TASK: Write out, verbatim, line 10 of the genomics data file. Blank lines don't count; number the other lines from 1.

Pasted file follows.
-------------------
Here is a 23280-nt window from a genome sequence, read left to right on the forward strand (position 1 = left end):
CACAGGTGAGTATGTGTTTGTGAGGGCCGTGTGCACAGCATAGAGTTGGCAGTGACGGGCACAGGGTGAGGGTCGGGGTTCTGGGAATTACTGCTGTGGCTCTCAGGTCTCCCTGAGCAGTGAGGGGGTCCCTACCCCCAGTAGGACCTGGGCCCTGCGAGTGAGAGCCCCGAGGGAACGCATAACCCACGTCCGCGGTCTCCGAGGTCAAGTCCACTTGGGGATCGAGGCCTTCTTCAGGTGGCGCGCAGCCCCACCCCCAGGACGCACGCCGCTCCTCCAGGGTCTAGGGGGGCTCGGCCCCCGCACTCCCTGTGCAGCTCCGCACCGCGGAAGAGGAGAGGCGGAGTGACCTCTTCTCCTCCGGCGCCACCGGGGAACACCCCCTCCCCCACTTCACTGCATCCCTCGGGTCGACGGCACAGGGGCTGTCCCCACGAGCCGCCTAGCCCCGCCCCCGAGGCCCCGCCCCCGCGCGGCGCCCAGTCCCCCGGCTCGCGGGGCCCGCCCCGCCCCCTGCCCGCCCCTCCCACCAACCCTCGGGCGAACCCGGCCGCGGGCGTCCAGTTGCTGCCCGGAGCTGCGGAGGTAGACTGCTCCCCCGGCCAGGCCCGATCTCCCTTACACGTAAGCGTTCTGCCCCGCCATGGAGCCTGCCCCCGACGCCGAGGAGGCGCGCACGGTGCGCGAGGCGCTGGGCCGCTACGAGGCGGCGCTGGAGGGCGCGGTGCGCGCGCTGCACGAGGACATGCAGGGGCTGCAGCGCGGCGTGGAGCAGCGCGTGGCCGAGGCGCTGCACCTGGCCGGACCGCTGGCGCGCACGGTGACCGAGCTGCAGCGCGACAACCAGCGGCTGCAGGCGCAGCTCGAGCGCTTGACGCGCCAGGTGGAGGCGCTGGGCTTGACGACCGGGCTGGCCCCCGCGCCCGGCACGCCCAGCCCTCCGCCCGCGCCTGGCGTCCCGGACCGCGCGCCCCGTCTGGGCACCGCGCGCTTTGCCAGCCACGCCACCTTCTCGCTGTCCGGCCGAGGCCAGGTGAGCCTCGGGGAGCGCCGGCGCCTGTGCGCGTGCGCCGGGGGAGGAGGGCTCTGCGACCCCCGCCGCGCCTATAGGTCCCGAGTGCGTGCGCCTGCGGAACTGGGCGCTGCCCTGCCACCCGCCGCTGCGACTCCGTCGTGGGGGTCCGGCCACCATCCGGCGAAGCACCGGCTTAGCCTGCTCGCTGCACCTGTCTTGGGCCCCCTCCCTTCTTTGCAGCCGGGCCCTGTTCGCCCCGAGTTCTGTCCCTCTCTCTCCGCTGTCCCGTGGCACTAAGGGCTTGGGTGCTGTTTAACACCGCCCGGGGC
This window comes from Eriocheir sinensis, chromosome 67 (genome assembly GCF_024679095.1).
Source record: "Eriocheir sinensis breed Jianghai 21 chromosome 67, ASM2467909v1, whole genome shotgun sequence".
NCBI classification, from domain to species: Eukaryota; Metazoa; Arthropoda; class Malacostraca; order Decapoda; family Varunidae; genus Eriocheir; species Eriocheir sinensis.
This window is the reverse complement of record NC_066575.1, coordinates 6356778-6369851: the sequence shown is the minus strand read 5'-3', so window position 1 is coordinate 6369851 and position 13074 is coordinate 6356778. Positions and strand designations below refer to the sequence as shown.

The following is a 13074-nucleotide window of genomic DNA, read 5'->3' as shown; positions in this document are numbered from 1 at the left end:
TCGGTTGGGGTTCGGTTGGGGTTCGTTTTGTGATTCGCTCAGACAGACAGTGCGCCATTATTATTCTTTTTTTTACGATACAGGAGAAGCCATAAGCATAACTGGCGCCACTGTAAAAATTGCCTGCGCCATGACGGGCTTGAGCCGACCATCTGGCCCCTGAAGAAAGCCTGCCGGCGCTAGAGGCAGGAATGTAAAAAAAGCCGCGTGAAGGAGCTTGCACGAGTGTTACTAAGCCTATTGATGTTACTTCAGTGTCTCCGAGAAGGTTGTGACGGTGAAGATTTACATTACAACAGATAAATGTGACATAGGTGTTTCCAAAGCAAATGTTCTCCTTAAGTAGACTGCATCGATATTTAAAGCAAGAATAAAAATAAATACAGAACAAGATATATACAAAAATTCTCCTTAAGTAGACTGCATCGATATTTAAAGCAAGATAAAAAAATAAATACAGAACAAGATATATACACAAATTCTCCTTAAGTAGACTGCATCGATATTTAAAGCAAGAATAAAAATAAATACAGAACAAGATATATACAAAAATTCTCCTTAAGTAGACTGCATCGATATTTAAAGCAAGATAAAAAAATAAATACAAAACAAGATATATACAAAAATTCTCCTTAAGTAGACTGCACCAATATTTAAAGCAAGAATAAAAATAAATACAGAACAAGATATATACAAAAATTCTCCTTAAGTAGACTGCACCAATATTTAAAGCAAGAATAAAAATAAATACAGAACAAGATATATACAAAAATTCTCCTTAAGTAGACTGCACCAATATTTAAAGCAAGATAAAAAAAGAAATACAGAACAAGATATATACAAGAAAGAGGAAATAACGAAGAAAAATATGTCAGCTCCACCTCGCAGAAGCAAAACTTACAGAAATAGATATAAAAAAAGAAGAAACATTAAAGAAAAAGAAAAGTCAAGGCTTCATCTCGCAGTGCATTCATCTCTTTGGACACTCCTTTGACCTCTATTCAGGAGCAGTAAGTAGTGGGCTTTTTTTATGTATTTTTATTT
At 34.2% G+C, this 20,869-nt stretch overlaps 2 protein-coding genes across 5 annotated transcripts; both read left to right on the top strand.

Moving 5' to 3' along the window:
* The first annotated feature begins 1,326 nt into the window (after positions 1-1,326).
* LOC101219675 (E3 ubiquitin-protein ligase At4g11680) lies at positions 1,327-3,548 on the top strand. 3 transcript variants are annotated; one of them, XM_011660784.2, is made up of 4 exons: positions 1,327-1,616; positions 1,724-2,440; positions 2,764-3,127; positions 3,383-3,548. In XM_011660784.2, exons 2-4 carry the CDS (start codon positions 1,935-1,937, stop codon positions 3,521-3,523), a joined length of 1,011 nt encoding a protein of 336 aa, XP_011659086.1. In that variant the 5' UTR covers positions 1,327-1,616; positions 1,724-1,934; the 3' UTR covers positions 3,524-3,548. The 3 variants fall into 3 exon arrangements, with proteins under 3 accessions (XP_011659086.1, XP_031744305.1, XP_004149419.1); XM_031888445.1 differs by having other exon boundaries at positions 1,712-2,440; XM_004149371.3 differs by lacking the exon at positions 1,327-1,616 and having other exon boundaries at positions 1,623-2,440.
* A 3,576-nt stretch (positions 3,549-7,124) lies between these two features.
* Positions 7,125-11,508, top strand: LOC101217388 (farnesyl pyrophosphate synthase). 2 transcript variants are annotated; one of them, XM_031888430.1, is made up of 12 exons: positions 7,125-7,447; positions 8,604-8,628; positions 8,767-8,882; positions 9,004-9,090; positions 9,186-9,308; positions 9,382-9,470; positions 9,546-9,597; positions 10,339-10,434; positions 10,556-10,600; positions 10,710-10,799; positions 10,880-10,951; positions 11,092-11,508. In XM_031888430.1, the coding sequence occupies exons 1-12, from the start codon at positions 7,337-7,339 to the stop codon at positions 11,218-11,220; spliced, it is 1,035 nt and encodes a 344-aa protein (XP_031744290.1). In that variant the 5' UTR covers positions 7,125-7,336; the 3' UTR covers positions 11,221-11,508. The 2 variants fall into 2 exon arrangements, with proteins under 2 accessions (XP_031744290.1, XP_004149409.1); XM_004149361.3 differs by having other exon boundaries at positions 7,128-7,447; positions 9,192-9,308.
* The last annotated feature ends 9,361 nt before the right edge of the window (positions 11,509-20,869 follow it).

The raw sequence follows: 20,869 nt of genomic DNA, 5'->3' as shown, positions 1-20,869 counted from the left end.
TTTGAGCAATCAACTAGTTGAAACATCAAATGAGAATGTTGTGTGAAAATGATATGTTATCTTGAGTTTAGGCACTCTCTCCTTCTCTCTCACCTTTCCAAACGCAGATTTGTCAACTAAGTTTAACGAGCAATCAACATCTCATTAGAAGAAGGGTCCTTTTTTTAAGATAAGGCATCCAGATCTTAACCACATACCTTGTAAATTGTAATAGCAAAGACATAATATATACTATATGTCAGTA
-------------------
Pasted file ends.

Moving 5' to 3' along the window: